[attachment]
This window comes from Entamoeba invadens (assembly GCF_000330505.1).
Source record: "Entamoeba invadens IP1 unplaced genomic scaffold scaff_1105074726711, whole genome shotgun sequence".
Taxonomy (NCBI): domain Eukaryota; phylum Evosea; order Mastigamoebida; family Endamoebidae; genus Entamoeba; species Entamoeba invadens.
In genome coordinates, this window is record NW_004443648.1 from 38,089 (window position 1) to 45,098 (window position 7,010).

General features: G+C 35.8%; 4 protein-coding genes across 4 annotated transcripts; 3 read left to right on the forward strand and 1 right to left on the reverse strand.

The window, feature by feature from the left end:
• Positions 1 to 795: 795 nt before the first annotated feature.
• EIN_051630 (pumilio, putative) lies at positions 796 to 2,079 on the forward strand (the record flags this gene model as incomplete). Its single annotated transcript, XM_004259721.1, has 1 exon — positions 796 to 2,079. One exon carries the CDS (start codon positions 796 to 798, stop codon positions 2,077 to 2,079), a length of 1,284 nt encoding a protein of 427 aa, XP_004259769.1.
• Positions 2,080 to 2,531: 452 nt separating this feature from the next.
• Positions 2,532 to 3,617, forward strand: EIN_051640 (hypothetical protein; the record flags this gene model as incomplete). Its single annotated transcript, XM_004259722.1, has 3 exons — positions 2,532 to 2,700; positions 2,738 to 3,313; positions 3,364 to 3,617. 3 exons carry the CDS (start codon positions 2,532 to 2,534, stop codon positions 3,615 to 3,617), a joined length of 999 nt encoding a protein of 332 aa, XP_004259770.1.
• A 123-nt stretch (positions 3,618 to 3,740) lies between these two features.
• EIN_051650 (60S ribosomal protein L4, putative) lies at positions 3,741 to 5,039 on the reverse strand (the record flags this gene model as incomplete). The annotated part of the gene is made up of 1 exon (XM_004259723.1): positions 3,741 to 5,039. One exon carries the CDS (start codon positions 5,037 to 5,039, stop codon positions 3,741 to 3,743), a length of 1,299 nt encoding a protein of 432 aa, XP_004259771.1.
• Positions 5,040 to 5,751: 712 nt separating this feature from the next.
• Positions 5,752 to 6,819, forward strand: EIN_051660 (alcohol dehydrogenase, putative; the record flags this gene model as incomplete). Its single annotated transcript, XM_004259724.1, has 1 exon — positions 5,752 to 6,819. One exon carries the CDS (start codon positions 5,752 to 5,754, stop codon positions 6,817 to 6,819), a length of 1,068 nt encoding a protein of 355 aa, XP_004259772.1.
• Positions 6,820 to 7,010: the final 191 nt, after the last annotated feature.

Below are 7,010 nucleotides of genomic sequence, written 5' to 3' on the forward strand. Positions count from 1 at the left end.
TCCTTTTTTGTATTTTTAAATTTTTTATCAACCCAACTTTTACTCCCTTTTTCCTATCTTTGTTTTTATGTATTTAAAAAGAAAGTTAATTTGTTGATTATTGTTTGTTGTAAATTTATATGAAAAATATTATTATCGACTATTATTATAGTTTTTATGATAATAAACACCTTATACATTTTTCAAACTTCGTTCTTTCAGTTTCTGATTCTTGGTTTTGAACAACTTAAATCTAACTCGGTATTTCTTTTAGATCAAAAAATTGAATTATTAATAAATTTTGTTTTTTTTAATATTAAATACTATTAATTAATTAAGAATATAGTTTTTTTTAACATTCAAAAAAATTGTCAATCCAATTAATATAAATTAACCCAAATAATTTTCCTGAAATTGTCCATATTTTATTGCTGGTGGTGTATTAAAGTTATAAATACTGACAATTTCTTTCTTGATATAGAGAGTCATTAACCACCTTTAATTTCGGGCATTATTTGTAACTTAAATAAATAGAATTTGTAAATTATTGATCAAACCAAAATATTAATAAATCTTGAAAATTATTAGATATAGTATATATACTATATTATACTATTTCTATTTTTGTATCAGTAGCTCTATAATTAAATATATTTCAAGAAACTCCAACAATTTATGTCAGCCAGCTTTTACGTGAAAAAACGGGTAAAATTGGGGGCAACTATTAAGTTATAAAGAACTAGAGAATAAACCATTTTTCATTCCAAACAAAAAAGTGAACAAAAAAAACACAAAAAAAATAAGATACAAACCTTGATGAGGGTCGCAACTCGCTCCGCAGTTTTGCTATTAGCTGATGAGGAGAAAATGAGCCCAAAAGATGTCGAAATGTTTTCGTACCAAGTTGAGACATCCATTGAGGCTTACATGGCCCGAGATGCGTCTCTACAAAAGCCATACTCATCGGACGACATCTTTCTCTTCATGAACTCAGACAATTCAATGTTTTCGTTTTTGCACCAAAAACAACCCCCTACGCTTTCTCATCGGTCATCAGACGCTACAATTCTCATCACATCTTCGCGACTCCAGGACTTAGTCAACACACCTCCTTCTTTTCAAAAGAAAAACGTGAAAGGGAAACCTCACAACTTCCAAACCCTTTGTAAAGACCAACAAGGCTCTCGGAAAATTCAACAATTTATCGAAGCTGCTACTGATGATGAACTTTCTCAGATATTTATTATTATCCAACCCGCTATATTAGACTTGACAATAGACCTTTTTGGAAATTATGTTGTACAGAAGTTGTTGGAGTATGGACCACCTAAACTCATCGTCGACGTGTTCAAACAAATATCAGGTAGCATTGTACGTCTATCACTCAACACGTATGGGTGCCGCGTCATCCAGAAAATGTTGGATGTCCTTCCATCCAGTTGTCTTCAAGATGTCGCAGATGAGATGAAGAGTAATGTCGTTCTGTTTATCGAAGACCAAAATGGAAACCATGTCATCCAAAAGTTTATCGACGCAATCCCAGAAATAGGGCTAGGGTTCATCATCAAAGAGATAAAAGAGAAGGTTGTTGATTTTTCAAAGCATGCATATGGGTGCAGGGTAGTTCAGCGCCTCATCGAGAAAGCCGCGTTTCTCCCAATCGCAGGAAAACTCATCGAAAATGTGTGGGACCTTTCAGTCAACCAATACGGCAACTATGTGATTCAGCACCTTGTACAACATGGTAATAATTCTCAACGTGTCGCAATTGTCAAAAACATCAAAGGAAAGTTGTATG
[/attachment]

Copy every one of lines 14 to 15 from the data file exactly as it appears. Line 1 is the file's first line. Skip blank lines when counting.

• Positions 5,752 to 6,819, forward strand: EIN_051660 (alcohol dehydrogenase, putative; the record flags this gene model as incomplete). Its single annotated transcript, XM_004259724.1, has 1 exon — positions 5,752 to 6,819. One exon carries the CDS (start codon positions 5,752 to 5,754, stop codon positions 6,817 to 6,819), a length of 1,068 nt encoding a protein of 355 aa, XP_004259772.1.
• Positions 6,820 to 7,010: the final 191 nt, after the last annotated feature.